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American consumers are changing their food shopping behavior and focusing on price and value at the supermarket, according to the recently released Food Marketing Institute (FMI) 2009 U.S. Grocery Shopper Trends report.
“Shoppers in every income bracket are facing budgetary pressures, and they are making different choices when it comes to the foods they purchase,” said Leslie G. Sarasin, FMI president and CEO. “The recession is affecting shopper decision-making in ways that may endure. Retailers are challenged with a great opportunity to win over shoppers with money-saving ideas that appeal to their customers.”
Shoppers are economizing when it comes to food purchases. Trends identified three stages of consumer behavior:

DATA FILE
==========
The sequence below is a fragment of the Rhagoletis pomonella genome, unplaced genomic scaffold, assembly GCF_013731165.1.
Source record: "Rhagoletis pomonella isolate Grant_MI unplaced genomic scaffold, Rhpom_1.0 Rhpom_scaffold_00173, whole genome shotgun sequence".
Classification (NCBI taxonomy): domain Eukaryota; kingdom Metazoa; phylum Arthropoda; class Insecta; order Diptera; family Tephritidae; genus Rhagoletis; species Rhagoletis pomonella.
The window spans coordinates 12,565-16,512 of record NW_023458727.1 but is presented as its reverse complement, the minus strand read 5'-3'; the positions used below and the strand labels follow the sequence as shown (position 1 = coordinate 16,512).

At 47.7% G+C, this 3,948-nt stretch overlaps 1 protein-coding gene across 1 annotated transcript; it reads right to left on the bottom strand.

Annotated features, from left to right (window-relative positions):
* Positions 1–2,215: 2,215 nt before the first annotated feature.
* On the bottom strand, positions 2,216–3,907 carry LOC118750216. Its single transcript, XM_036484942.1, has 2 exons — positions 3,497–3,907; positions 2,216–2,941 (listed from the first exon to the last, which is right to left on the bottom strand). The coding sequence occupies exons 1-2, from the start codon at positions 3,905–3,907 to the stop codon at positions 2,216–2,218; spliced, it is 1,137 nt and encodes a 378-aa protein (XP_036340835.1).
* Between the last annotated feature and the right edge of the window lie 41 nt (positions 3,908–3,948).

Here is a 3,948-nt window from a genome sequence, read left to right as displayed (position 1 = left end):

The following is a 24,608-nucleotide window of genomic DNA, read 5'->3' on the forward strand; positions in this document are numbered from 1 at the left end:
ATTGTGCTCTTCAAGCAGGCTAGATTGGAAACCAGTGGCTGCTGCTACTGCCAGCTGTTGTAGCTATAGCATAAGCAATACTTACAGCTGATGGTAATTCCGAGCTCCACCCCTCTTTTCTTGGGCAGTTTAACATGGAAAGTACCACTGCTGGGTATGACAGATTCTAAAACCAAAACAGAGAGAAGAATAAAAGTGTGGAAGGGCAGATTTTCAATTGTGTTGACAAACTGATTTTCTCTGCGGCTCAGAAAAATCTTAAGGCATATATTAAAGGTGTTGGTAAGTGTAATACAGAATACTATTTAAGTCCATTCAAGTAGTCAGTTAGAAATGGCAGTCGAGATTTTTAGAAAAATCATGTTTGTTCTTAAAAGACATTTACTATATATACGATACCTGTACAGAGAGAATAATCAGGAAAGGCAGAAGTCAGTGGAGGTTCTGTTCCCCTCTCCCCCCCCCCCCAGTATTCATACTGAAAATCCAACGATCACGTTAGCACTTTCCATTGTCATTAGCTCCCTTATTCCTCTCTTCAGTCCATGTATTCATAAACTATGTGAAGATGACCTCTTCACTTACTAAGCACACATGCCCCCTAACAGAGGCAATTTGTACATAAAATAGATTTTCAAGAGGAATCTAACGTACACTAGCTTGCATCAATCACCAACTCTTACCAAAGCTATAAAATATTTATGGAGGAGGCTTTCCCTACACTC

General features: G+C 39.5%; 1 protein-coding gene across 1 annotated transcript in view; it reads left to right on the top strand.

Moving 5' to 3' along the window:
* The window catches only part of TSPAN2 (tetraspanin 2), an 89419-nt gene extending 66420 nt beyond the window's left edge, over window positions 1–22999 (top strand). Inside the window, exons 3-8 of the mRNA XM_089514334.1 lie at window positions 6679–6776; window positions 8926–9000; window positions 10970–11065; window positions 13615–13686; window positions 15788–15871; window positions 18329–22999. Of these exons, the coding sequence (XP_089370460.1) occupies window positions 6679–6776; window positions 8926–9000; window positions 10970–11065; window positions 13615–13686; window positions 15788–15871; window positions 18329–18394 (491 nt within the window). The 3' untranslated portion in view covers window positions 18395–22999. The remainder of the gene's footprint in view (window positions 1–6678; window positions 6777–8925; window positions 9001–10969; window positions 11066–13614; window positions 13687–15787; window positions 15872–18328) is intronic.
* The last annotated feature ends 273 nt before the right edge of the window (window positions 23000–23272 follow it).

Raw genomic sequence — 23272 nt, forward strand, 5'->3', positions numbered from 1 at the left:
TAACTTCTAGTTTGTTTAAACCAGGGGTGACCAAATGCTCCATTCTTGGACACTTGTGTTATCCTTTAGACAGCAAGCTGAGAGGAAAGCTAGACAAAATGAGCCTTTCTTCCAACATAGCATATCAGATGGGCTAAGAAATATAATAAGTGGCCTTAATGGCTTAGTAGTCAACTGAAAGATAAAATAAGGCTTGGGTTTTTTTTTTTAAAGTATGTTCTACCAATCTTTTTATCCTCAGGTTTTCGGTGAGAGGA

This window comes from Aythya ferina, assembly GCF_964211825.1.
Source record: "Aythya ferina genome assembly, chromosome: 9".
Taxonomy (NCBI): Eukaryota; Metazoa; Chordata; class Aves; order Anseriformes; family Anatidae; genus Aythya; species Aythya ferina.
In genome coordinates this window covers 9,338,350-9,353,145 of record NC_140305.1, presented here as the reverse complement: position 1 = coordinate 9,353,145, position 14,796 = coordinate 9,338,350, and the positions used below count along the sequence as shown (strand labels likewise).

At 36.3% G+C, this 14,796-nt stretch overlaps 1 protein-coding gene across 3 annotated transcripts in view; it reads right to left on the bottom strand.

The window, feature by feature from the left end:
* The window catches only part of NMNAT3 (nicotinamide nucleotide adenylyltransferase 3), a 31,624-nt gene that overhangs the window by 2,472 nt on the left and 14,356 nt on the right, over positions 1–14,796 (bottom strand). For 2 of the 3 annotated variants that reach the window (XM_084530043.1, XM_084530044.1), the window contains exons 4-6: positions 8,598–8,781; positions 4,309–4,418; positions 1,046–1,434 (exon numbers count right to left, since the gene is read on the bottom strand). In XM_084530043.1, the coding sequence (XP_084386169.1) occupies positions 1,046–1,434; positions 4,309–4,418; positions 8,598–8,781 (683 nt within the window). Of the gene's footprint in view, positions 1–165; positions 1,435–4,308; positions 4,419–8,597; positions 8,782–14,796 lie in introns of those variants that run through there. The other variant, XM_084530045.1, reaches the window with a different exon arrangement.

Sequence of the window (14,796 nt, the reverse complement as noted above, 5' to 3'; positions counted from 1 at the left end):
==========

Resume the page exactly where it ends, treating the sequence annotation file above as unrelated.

--Stage One: Shoppers save money on eating out by switching from fine dining to fast food. They also seek supermarket meal solutions instead of restaurant fare.
--Stage Two: Consumers change their saving measures in the store by buying more private brands, using coupons, buying basic ingredients and shopping with a plan.
Stage Three; Shoppers switch store formats and choose supercenters, warehouse clubs and limited-assortment stores.
A majority of consumers (69 percent) say they’re eating out less. Another 50 percent are eating out at less expensive places.
When figuring out how to save on their grocery bills, consumers are making plans before going to the supermarket, leading to fewer impulse purchases. In fact, 53 percent say they make a shopping list, 40 percent search newspaper or advertising inserts, and 35 percent say they hunt for coupons in the mail, newspapers and magazines.
The effort to save money continues once shoppers are in the store. The popularity of private label continues to rise, with 97 percent of shoppers saying they plan to buy the same amount of private brands or more during the next year.